Thursday, April 21, 2011

Gay or straight, doesn’t matter. It’s the Y chromosome!

It’s my husband’s birthday today. A friend suggested that I write a post about him—my husband. Initially I found the idea odd only because I rarely plan my posts. The ideas come to me. I have to be consumed with a topic to blog about it. But as I sat down with my laptop earlier today, I had an epiphany. After all, Mr. Frost said, “Writing is discovery.”

My husband, a man of way above–average intelligence, has an embarrassingly forgetful memory when it comes to doing anything around the house. Okay, “embarrassing” is not the right word. But I have people from the older generation reading my blog posts too, so I figured I’d refrain from using anything non PG-13 to nickname his “laziness.”:-)

Just the other day, for the millionth time, it slipped his mind to bring the heavy-duty grocery—items that any sane woman shouldn’t carry. A few weeks ago, he forgot to tell me about a package his aunt had sent. Thanks for the embarrassment, dear. More often than not, I need to remind him to call his own family. Yes, the list goes on. But since it’s his birthday, let’s cut him some slack.:-)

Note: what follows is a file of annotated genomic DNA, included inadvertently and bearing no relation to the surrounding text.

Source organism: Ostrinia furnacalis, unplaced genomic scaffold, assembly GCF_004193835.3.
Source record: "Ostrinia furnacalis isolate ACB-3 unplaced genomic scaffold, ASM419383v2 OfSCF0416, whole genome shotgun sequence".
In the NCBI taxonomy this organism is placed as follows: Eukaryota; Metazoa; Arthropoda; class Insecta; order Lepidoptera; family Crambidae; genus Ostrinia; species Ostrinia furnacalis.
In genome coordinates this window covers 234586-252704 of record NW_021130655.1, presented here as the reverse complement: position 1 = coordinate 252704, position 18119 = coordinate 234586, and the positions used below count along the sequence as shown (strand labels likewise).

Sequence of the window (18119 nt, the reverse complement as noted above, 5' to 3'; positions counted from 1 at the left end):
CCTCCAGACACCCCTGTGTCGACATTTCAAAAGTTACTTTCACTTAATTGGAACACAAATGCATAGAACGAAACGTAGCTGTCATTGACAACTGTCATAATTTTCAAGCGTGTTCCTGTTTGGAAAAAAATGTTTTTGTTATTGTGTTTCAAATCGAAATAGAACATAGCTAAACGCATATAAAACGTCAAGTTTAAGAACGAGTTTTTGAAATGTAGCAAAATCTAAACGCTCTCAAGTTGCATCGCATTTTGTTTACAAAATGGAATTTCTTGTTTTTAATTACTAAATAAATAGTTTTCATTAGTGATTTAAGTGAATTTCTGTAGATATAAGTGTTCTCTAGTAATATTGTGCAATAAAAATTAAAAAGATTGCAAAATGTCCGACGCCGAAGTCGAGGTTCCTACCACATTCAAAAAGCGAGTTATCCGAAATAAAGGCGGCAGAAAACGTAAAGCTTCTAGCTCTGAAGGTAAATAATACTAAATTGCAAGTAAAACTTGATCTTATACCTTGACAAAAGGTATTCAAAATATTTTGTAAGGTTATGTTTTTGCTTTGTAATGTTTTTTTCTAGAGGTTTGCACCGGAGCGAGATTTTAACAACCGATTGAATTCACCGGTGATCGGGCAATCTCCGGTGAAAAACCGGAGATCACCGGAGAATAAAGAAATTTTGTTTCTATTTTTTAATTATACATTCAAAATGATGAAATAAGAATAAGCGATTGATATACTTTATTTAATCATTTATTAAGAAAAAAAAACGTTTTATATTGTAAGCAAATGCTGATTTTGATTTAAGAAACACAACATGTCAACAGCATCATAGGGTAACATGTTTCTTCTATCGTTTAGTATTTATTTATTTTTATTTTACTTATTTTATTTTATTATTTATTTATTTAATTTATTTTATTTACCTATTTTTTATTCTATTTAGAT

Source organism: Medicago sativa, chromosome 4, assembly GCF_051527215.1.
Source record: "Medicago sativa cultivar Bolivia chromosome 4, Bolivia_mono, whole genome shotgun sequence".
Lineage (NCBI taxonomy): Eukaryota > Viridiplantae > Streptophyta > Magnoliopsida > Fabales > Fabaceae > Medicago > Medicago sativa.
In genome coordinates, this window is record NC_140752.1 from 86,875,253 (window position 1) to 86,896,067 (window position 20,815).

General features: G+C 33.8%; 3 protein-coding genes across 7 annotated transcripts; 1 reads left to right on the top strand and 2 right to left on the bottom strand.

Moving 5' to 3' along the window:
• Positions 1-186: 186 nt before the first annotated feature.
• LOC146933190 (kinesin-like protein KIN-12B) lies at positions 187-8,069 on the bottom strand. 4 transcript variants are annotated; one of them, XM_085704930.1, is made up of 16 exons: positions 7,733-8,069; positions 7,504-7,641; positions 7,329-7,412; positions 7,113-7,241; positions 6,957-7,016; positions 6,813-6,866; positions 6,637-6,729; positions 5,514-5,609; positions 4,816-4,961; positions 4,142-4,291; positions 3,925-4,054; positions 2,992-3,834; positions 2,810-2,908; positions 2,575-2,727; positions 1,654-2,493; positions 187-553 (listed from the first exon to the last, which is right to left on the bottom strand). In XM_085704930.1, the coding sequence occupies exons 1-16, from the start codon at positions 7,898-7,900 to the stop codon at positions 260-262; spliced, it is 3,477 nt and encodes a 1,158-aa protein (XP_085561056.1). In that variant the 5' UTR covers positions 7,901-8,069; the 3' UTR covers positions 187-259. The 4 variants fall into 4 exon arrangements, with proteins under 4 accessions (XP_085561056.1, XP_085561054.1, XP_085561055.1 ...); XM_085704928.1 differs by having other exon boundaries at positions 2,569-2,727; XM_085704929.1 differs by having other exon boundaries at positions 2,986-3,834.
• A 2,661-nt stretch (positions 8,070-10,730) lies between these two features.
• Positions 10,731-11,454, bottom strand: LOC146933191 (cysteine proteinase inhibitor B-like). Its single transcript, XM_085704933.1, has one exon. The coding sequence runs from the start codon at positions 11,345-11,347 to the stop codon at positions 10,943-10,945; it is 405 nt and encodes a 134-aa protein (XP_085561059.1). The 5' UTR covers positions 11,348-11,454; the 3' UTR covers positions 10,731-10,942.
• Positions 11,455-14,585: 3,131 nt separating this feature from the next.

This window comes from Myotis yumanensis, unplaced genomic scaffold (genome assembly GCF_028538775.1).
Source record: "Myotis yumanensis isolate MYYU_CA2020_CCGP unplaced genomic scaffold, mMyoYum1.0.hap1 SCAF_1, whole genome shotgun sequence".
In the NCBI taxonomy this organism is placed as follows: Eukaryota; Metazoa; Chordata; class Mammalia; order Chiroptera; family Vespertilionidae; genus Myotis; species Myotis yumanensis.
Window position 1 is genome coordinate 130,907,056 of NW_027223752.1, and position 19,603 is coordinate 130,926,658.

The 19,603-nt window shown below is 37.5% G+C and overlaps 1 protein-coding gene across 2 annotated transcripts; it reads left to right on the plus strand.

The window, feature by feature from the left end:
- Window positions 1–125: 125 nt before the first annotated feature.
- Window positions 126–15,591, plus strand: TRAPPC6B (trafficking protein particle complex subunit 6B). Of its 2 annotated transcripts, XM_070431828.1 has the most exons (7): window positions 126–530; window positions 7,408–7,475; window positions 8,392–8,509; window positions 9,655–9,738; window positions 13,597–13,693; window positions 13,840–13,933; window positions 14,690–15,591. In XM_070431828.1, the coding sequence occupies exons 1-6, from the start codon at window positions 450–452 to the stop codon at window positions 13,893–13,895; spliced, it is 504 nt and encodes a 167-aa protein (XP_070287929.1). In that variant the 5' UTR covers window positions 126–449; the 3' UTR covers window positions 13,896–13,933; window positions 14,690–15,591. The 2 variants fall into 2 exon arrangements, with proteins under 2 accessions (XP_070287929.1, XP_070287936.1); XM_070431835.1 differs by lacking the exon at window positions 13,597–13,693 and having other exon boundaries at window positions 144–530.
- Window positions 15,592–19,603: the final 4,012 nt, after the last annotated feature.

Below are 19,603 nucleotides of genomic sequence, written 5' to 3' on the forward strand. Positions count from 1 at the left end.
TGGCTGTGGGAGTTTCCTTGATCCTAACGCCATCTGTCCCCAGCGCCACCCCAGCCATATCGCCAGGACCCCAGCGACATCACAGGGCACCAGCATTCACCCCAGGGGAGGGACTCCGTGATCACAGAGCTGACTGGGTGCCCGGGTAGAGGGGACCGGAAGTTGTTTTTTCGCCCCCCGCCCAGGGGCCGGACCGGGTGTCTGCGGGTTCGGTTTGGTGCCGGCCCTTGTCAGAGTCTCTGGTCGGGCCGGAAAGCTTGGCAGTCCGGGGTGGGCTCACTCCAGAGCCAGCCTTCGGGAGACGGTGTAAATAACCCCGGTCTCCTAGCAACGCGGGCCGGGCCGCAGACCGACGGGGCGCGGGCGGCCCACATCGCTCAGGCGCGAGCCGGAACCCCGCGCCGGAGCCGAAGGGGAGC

Not too long ago in the past, I got mad and asked him how he could forget, again and again. He gave me that patented “I don’t know. I just don’t know.” I believed him. Ah, the foolish me. I neglected to see that his head was tilted at an angle, which I assumed exuded sincere apology. (That’s how Shahrukh Khan apologizes in Hindi movies). Apparently not. There was golf on the television, and the man was trying to get a sneak peak. He wanted me to shut up. He knew the “Deer-caught-in-the-headlights-act” would work on me. And it did!

When a friend of mine tried asking her husband about his forgetfulness, he pretended to watch television. It was his, “Honey, I-need-some-space, time.” When she insisted on having a discussion, he tried convincing my friend that they should talk later since he was watching TV. He started flipping through channels. Rapidly. Abruptly. Without breathing. Like she was a sniper from the enemy side, and he was trying to survive. His fingertips worked faster than his thoughts when he finally said, “Babe, there is something important that I have to watch.” She said, “What?” None of the games were on. She was well aware. She waited for him. But her husband was determined. He found a crappy channel showing……. POKER and settled with it.

My friend thought that she could totally call his bluff. Like, totally. C’mon, seriously. Who watches poker? For how long? And that too on television? That’s sick!